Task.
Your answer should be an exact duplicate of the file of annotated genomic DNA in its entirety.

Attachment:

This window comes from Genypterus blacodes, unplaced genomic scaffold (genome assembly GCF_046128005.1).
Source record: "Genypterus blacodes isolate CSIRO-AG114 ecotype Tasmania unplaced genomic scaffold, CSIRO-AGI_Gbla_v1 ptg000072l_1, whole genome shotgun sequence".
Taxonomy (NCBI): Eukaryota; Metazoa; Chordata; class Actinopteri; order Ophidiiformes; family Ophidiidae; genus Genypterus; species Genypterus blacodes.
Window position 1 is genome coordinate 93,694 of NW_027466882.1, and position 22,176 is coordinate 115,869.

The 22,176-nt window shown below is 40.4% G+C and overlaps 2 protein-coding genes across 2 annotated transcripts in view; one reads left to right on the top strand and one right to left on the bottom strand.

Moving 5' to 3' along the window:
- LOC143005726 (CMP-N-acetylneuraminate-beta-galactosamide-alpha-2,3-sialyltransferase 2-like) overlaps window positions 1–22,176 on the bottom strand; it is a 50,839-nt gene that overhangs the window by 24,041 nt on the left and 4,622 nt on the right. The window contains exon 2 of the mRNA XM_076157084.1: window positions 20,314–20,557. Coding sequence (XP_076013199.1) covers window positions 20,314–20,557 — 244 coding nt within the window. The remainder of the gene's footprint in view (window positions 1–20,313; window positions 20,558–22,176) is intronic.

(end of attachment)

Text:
This window comes from Genypterus blacodes, unplaced genomic scaffold (genome assembly GCF_046128005.1).
Source record: "Genypterus blacodes isolate CSIRO-AG114 ecotype Tasmania unplaced genomic scaffold, CSIRO-AGI_Gbla_v1 ptg000072l_1, whole genome shotgun sequence".
Taxonomy (NCBI): Eukaryota; Metazoa; Chordata; class Actinopteri; order Ophidiiformes; family Ophidiidae; genus Genypterus; species Genypterus blacodes.
Window position 1 is genome coordinate 93,694 of NW_027466882.1, and position 22,176 is coordinate 115,869.

The 22,176-nt window shown below is 40.4% G+C and overlaps 2 protein-coding genes across 2 annotated transcripts in view; one reads left to right on the top strand and one right to left on the bottom strand.

Moving 5' to 3' along the window:
- LOC143005726 (CMP-N-acetylneuraminate-beta-galactosamide-alpha-2,3-sialyltransferase 2-like) overlaps window positions 1–22,176 on the bottom strand; it is a 50,839-nt gene that overhangs the window by 24,041 nt on the left and 4,622 nt on the right. The window contains exon 2 of the mRNA XM_076157084.1: window positions 20,314–20,557. Coding sequence (XP_076013199.1) covers window positions 20,314–20,557 — 244 coding nt within the window. The remainder of the gene's footprint in view (window positions 1–20,313; window positions 20,558–22,176) is intronic.